The big winner on Tuesday night in the New Hampshire primary was Sen. Bernie Sanders (I-Vt.), who pulled in a plurality of the votes in the Democratic primary, but Sen. Amy Klobuchar (D-Minn.) pulled off a surprising third place.
With 97 percent of precincts reporting, Sanders claimed 25.7 percent; Buttigieg was narrowly behind him with 24.4 percent of the vote, while Klobuchar won 19.8 percent.
Stephanie Taylor and Adam Green, co-founders of the Progressive Change Campaign Committee, said in a joint statement Klobuchar’s third place demonstrates she has staying power as a presidential candidate.
“Amy Klobuchar had a stellar debate performance this week, she deserved a bounce this week, and she got one. Klobuchar finished 5th in her backyard and 3rd tonight, Warren has placed 4th and 3rd, and Biden now trails both women,” Taylor and Green said. “If media now start covering the women in this race as we head toward the big trove of delegates on Super Tuesday, that would be great.”
Pete Buttigieg — who pulled off a historic first in the Iowa caucuses by being the first openly gay candidate to win the most delegates in a state presidential nominating contest — also pulled off an impressive second place in New Hampshire.
Buttigieg, who was criticized for claiming victory early after the Iowa caucuses, was cordial in his speech Tuesday night.
“I admired Sen. Sanders when I was a high school student, and I want to congratulate him on his strong showing tonight,” Buttigieg said.
Continuing his trend of uplifting speeches, Buttigieg drew on Americans of all stripes, from Dreamers, to autoworkers displaced in the new economy to a young woman in a hijab enduring taunts because of her religion.
“That better future can be ours and that better future we are creating is not just a new chapter in American history, it is a new and better story in our everyday lives,” Buttigieg said. “That’s what’s at stake.”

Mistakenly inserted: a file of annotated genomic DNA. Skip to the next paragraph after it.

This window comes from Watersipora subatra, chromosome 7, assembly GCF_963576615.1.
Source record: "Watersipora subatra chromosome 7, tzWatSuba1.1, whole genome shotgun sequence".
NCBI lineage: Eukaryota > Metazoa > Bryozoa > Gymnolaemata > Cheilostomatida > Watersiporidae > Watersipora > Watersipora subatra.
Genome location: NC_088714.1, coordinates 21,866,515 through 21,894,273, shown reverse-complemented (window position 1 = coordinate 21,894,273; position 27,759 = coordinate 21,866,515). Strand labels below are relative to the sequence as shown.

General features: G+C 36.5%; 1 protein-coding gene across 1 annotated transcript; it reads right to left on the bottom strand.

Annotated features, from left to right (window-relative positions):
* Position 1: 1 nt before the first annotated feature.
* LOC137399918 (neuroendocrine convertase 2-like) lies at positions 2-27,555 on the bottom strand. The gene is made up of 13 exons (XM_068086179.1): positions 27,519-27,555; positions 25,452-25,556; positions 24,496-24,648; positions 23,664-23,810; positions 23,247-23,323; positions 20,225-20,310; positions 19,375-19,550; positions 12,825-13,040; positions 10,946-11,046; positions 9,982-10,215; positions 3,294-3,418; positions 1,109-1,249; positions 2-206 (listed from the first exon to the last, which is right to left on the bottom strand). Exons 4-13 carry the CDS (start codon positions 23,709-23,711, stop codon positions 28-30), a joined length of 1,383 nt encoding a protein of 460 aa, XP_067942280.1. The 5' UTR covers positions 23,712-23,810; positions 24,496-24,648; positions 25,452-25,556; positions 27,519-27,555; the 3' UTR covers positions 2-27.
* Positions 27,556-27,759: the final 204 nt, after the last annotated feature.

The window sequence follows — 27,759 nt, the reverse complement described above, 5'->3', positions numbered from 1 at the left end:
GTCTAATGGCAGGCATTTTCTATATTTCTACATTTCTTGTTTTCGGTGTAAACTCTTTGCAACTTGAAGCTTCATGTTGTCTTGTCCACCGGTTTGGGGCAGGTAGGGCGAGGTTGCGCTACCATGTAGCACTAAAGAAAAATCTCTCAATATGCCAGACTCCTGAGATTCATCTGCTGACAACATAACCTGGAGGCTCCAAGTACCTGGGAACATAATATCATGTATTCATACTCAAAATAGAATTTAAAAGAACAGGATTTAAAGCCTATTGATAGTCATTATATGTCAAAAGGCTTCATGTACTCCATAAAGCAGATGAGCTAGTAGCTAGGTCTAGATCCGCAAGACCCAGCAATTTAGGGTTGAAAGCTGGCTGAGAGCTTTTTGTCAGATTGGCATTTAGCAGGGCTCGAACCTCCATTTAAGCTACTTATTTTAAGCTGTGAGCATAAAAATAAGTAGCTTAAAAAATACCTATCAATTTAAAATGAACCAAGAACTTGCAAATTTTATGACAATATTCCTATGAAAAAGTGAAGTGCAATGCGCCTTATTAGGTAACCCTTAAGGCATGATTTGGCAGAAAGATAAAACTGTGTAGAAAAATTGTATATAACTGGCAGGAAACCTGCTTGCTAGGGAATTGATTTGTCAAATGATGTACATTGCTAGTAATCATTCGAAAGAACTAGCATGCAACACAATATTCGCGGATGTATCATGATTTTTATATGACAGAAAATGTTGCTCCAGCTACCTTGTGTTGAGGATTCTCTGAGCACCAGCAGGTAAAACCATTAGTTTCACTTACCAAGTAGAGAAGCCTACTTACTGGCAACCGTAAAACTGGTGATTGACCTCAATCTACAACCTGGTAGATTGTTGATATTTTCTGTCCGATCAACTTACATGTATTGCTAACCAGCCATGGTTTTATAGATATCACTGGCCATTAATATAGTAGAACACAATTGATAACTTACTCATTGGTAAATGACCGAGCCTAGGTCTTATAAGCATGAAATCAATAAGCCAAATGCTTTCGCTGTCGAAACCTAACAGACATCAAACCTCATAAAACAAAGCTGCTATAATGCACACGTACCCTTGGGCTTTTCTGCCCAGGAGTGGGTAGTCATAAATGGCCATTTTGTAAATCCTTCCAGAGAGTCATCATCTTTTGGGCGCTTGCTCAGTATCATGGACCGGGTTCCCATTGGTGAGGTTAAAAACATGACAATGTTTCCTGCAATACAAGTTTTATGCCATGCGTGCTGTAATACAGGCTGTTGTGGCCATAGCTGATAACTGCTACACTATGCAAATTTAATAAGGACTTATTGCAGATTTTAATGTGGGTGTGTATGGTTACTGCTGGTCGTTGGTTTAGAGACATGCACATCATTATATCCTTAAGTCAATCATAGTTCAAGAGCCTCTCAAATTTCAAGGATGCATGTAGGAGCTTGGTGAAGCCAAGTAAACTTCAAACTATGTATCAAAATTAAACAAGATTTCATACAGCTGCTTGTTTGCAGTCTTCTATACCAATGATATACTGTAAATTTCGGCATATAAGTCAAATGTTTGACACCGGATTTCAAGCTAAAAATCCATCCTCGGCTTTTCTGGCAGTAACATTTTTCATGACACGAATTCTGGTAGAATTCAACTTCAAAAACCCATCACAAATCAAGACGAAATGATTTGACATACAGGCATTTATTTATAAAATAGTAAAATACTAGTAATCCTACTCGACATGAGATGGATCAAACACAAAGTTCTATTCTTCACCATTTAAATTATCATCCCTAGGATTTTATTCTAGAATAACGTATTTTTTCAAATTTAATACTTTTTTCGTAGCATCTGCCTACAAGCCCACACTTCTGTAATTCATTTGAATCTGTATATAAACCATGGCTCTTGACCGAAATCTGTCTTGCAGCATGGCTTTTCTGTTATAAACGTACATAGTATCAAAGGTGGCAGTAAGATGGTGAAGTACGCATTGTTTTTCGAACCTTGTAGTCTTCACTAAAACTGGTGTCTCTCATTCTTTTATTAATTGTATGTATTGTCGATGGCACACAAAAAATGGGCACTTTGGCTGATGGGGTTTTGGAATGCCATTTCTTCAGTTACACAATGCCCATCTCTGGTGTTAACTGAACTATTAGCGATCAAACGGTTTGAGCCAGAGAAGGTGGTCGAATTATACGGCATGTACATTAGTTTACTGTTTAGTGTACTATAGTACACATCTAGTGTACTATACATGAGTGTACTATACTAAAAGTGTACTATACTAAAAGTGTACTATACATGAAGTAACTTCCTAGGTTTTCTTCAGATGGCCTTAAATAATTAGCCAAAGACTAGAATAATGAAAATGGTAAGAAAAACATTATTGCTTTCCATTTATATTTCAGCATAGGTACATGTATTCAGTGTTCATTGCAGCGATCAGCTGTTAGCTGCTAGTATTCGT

Annise Parker, CEO of the LGBTQ Victory Fund, said Buttigieg’s second place shatters barriers for LGBTQ candidates everywhere.
“The electability assumptions of political pundits are tumbling down all around us,” Parker said.
New Hampshire State Rep. Gerri Cannon, who endorsed Buttigieg and is one of four openly transgender state legislators in the United States, said she’s “really pleased” with the candidate’s second place in her state.
“I know that there was strong support for Bernie in New Hampshire as a local New England candidate,” Cannon said. “Pete’s results demonstrate that our New Hampshire voters are ready to see a young candidate in the president’s office. We didn’t shy away from promoting Pete’s age as well as his background.”
Although Sanders got slightly more votes than Buttigieg, both candidates won an equal amount of delegates because the two obtained a similar percentage of the primary vote.
Finishing in an embarrassing fourth place was Sen. Elizabeth Warren (D-Mass.), who badly needed a strong showing in a state neighboring her own to continue forward. Finishing in fifth place was former Vice President Joseph Biden, although the upcoming primary in South Carolina, where he has polled strongly among black voters, will be the real test of his prospects.
Warren had 9.3 percent of the vote and Biden had 8.3 percent. Both Warren and Biden each received zero delegates in New Hampshire as a result of their standings in the primary.
Throwing in the towel in the presidential race after the New Hampshire primary was businessperson Andrew Yang and Sen. Michael Bennet (D-Colo.).
Yang’s candidacy and his plan for a $1,000 a month “freedom dividend” made waves, but his candidacy didn’t attract as much support in Iowa or New Hampshire as other candidates. The candidate didn’t crack three percent in the New Hampshire primary.